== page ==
Mary Tyler Moore Death: A look at her legacy in Hollywood and beyond
Mary Tyler Moore, an Emmy- and Tony Award-winning actress, died Wednesday at the age of 80.
The acclaimed actress was diagnosed with Type 1 diabetes in 1969 and underwent a tumor removal from her brain in 2011. A household name thanks to TV and film, her career and activism span decades.
Born in Brooklyn, New York
Moore was born Dec. 29, 1936, in Brooklyn, New York. After acting and dancing in high school, she began acting in commercials and, in 1959, was cast in Richard Diamond, Private Detective in a role that only showed off her legs. Her film debut came in 1961 in X-15.
From Dick Van Dyke to Mary Tyler Moore
In 1961, Moore landed the part of Laura Petrie on The Dick Van Dyke Show and went on to win Emmys in 1964 and 1966. Moore and Van Dyke had chemistry and engaged in witty banter that made them one of TV's most beloved couples. The Dick Van Dyke Show ended in 1966, and Moore went on to star in Thoroughly Modern Millie and Change of Habit before The Mary Tyler Moore Show began, launching a new phase in Moore's career and for women in television.
Moore played Mary Richards, a single, 30-something working woman, who was one of the first single successful female characters on television. The sitcom followed Mary, newly out of a failed relationship and pursuing her career at a Minneapolis television station. The series was produced by Moore and her husband Grant Tinker through MTM Enterprises. The show also featured Ed Asner, Betty White, Cloris Leachman, Valerie Harper, Gavin MacLeod and Ted Knight.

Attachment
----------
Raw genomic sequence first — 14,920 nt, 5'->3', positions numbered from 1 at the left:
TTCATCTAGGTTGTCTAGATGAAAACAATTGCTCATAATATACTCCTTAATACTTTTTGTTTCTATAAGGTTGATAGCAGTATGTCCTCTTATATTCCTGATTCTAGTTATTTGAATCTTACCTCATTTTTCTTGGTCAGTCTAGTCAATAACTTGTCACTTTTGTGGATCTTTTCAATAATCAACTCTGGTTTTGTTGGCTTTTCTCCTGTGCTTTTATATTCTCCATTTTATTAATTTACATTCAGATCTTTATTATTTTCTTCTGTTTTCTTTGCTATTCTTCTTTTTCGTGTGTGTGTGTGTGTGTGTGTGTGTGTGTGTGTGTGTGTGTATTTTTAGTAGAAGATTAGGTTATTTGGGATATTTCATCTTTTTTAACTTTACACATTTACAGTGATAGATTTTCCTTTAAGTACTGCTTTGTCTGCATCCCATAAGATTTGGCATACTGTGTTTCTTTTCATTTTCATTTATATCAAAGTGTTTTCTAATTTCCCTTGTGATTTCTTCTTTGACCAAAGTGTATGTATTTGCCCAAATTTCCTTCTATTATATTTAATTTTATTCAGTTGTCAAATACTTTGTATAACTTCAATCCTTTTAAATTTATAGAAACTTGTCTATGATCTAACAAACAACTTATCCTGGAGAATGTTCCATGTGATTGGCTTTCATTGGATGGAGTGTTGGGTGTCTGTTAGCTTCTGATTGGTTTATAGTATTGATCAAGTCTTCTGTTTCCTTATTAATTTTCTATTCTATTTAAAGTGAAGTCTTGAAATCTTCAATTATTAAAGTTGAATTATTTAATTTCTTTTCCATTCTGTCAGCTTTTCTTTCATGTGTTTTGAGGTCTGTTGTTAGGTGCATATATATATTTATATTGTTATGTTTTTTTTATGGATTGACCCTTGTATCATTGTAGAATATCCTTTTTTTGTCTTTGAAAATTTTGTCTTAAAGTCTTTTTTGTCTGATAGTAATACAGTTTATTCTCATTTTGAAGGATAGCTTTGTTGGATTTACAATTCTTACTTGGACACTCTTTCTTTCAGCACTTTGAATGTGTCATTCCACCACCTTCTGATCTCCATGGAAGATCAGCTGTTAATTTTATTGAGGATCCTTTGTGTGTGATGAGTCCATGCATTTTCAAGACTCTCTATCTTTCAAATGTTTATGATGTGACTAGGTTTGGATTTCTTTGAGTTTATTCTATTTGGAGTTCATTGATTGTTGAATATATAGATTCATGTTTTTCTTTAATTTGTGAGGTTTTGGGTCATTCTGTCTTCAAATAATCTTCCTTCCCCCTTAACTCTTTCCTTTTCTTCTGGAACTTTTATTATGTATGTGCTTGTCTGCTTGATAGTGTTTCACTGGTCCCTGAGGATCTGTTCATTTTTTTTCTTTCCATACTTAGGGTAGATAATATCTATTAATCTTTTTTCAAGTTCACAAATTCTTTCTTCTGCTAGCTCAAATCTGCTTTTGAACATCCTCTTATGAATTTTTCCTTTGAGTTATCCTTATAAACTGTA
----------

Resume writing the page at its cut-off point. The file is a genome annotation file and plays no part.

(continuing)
Ordinary People and other films
Moore's performance as Beth in the 1980 film adaptation of Judith Guest's novel Ordinary People was a surprise to those accustomed to her spunky and optimistic persona. As the suburban mother determined to keep up appearances after the tragic death of a child and the attempted suicide of another, she earned her first Academy Award nomination.
1980 was a year of critical recognition for Moore; she also won a Tony Award that year for her performance in Whose Life Is It Anyway?
She starred in numerous TV films, including Heartsounds, the miniseries Lincoln, The Last Best Year and Mary and Rhoda, among others.
Moore was married three times: to Ricard Meeker in 1955, to Grant Tinker in 1962 and to Robert Levine in 1983. She had one son, Richard, who died in 1980 from an accidental gunshot wound.
Addiction and activism
Moore had been open about her alcoholism, having checked into the Betty Ford clinic in the past. In 2009 she revealed that she had not had a drink since 1984. After being diagnosed with diabetes at the age 33, she served as the international chairman of the Juvenile Diabetes Research Foundation.